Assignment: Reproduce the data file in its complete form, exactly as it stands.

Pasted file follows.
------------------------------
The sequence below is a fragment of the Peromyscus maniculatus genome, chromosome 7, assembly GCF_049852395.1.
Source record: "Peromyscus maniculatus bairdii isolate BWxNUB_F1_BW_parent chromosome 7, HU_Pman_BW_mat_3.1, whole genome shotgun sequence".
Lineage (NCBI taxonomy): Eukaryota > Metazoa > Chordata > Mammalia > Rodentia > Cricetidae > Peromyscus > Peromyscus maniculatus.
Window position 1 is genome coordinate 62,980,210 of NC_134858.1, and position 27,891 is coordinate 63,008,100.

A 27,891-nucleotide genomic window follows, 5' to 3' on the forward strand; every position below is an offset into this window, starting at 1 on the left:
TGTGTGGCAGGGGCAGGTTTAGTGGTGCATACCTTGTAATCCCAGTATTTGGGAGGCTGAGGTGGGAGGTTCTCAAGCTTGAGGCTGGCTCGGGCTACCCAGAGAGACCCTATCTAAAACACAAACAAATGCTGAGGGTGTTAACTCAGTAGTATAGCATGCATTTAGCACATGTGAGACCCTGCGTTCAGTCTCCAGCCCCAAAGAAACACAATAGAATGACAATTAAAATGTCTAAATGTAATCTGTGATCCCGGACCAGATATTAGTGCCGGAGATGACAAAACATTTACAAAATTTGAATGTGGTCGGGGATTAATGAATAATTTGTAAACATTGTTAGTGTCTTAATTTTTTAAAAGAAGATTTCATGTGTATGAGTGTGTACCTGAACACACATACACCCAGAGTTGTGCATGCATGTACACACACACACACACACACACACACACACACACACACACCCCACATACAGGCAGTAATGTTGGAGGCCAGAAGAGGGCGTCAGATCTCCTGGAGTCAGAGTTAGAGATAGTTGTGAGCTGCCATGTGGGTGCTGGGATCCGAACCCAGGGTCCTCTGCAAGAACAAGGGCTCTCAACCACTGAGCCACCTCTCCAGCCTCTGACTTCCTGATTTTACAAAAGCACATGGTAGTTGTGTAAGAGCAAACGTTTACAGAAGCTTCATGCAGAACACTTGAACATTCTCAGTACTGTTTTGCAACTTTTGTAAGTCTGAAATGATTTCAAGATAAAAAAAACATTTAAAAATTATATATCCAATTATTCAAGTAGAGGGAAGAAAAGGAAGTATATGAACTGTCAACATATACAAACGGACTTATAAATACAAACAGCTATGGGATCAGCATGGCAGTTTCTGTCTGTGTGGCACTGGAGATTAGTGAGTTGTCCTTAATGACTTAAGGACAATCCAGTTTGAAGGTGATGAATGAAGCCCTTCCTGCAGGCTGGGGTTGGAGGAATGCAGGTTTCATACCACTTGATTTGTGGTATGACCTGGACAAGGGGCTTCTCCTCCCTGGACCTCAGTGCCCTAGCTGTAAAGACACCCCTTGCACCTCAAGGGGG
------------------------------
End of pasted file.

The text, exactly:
The sequence below is a fragment of the Peromyscus maniculatus genome, chromosome 7, assembly GCF_049852395.1.
Source record: "Peromyscus maniculatus bairdii isolate BWxNUB_F1_BW_parent chromosome 7, HU_Pman_BW_mat_3.1, whole genome shotgun sequence".
Lineage (NCBI taxonomy): Eukaryota > Metazoa > Chordata > Mammalia > Rodentia > Cricetidae > Peromyscus > Peromyscus maniculatus.
Window position 1 is genome coordinate 62,980,210 of NC_134858.1, and position 27,891 is coordinate 63,008,100.

A 27,891-nucleotide genomic window follows, 5' to 3' on the forward strand; every position below is an offset into this window, starting at 1 on the left:
TGTGTGGCAGGGGCAGGTTTAGTGGTGCATACCTTGTAATCCCAGTATTTGGGAGGCTGAGGTGGGAGGTTCTCAAGCTTGAGGCTGGCTCGGGCTACCCAGAGAGACCCTATCTAAAACACAAACAAATGCTGAGGGTGTTAACTCAGTAGTATAGCATGCATTTAGCACATGTGAGACCCTGCGTTCAGTCTCCAGCCCCAAAGAAACACAATAGAATGACAATTAAAATGTCTAAATGTAATCTGTGATCCCGGACCAGATATTAGTGCCGGAGATGACAAAACATTTACAAAATTTGAATGTGGTCGGGGATTAATGAATAATTTGTAAACATTGTTAGTGTCTTAATTTTTTAAAAGAAGATTTCATGTGTATGAGTGTGTACCTGAACACACATACACCCAGAGTTGTGCATGCATGTACACACACACACACACACACACACACACACACACACACACCCCACATACAGGCAGTAATGTTGGAGGCCAGAAGAGGGCGTCAGATCTCCTGGAGTCAGAGTTAGAGATAGTTGTGAGCTGCCATGTGGGTGCTGGGATCCGAACCCAGGGTCCTCTGCAAGAACAAGGGCTCTCAACCACTGAGCCACCTCTCCAGCCTCTGACTTCCTGATTTTACAAAAGCACATGGTAGTTGTGTAAGAGCAAACGTTTACAGAAGCTTCATGCAGAACACTTGAACATTCTCAGTACTGTTTTGCAACTTTTGTAAGTCTGAAATGATTTCAAGATAAAAAAAACATTTAAAAATTATATATCCAATTATTCAAGTAGAGGGAAGAAAAGGAAGTATATGAACTGTCAACATATACAAACGGACTTATAAATACAAACAGCTATGGGATCAGCATGGCAGTTTCTGTCTGTGTGGCACTGGAGATTAGTGAGTTGTCCTTAATGACTTAAGGACAATCCAGTTTGAAGGTGATGAATGAAGCCCTTCCTGCAGGCTGGGGTTGGAGGAATGCAGGTTTCATACCACTTGATTTGTGGTATGACCTGGACAAGGGGCTTCTCCTCCCTGGACCTCAGTGCCCTAGCTGTAAAGACACCCCTTGCACCTCAAGGGGG